By Kevin Gotts
2007: Early in September, former Norwich Union and Aviva boss Richard Harvey and his wife, Kay, flew out to Africa to begin an extraordinary gap year.
The couple, who used to live just south of Norwich in Yelverton, and attended St Mary's parish church, were following the lead of their daughter Jenny whose Christian faith inspired her to spend a gap-year in Uganda working with Aids victims. It was a visit to the village where she was working which started them thinking.
Since September they have been in Kenya, Malawi and Mozambique with development charity Concern Universal, which supports initiatives that improve the daily lives of people living in some of the world's poorest communities.
The couple have been working in rural communities on a range of projects including the installation of sustainable clean water supplies, micro-finance programmes and education in schools on issues such as HIV/Aids, health and sanitation.
Richard said: “We've been in Kenya for a few weeks now and have visited far flung schools and communities which are surviving by a thread on the School Feeding Programme. In most cases, the children get at best one meal a day, but there are lots of problems with the process and our job is to find out first hand what they are and see what we can do to bring about change.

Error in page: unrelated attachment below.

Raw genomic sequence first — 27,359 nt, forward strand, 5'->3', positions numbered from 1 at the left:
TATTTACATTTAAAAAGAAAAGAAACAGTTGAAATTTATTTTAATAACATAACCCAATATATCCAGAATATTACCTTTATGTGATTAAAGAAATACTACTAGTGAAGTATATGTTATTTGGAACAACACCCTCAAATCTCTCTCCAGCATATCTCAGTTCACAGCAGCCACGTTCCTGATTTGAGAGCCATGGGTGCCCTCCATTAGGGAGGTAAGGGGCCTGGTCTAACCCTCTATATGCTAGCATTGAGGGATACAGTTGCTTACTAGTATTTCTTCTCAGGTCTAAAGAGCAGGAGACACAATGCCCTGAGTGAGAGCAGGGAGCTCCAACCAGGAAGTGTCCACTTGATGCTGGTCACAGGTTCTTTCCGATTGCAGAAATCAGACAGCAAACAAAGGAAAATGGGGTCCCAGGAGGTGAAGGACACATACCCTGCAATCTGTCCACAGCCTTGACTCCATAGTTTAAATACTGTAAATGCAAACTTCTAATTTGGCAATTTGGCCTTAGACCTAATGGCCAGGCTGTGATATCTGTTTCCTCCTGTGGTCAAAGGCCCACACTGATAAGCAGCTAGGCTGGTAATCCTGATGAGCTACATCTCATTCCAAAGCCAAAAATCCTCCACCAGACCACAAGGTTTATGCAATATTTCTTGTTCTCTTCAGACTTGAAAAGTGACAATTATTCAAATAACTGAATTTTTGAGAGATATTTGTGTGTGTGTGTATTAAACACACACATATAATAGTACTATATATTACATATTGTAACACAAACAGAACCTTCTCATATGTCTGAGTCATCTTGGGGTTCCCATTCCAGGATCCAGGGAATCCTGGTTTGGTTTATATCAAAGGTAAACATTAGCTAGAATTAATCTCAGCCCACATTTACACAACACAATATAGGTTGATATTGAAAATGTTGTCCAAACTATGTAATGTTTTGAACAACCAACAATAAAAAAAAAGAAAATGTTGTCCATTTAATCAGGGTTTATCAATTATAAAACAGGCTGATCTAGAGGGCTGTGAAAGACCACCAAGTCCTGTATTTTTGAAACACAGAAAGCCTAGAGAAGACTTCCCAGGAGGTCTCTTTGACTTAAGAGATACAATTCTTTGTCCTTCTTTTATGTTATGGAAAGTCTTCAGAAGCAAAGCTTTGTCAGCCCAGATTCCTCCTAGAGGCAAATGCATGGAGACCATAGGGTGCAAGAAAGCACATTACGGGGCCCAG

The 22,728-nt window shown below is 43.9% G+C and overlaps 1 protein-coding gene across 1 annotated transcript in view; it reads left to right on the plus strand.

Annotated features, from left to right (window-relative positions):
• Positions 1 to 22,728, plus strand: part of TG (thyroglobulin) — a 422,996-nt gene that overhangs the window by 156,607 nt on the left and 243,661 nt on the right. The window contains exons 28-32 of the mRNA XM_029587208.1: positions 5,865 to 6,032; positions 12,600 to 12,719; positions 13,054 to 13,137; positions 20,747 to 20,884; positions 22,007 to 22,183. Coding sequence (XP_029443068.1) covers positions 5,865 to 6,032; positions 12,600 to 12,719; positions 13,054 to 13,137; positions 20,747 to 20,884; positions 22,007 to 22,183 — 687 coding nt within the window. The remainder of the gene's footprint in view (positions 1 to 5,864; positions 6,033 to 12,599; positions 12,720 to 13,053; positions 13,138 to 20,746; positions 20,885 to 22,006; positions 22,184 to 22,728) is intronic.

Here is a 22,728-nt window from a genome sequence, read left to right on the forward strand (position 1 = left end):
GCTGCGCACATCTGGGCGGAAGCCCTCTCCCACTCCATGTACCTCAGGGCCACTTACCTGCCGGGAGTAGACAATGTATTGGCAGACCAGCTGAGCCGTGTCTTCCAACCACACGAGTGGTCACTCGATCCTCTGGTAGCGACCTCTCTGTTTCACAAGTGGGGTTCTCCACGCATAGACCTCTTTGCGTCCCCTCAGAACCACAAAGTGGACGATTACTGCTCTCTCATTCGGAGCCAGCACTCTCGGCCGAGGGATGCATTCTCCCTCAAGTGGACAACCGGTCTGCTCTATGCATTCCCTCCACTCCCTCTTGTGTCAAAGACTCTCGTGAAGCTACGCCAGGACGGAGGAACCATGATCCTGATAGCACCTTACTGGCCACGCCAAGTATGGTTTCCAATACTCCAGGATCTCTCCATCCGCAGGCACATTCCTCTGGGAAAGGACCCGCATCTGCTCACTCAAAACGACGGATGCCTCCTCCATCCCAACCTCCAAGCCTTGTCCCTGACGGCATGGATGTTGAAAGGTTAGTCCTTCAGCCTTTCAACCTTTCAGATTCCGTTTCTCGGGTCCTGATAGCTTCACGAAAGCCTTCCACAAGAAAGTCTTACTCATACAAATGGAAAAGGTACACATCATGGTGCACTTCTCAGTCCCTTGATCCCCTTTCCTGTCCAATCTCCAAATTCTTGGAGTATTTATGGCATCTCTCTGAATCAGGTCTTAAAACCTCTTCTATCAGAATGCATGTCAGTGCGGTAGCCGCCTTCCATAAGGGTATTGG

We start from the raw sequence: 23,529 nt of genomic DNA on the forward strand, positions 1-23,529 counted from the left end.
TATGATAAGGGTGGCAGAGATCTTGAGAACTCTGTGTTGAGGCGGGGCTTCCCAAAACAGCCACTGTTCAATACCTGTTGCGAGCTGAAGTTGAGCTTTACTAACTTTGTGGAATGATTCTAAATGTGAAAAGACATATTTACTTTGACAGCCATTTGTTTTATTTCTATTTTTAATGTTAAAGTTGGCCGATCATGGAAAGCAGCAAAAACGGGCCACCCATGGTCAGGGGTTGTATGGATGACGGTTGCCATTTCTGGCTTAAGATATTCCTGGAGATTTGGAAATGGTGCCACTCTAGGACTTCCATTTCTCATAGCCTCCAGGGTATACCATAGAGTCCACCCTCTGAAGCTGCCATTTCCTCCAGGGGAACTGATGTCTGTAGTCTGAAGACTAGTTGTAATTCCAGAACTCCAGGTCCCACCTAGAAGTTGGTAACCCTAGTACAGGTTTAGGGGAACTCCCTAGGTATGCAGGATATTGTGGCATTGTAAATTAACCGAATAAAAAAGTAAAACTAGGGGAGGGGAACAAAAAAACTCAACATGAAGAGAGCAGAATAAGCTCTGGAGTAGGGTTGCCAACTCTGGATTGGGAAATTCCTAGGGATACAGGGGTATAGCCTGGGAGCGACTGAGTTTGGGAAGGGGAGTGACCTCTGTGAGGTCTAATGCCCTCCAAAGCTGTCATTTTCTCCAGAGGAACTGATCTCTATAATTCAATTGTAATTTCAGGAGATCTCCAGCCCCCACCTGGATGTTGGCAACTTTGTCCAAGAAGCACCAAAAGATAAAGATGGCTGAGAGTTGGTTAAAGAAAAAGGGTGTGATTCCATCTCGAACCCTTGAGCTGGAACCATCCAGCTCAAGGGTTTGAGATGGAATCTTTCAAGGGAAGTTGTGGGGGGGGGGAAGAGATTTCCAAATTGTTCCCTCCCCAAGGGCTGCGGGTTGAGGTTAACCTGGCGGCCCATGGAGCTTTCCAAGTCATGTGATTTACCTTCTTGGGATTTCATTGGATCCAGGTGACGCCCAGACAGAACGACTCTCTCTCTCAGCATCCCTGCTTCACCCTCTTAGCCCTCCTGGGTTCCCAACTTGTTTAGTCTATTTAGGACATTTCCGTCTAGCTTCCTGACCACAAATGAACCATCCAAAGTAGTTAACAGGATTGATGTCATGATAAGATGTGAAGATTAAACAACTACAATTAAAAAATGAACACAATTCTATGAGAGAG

“Schools are trying to help themselves but water is the key ingredient. It's just so scarce that planting a school "garden" or keeping livestock is often impossible. There's been a drought since last January as global warming makes the rains less predictable,” said Richard.
“All the schools we have been to cook over an open fire in one or two big pans, but wood is so scarce the children have to bring a piece each to school in the morning.
“Despite all the hardship the children are fantastic, so bright. I tried the 11 year old maths test paper and it seemed more like GCSE.”
Kay is also teaching two days a week in a remote village school which gives her a first-hand insight into how things really work.
Richard and Kay's own strong Christian faith was a key factor in the decision they made to spend a year in Africa.
"All of our lives we have had an active faith," said Kay. "I have been working with the School of Urban Mission so I am able to teach English as a second language… and Africa is on our hearts."
Since moving to London a few years ago, the couple has mainly been involved at Holy Trinity, Brompton. "There has been a lot of prayer support and I am sure they will be continuing interceding for us," said Kay.
Pictured above are Richard and Kay Harvey in Kenya.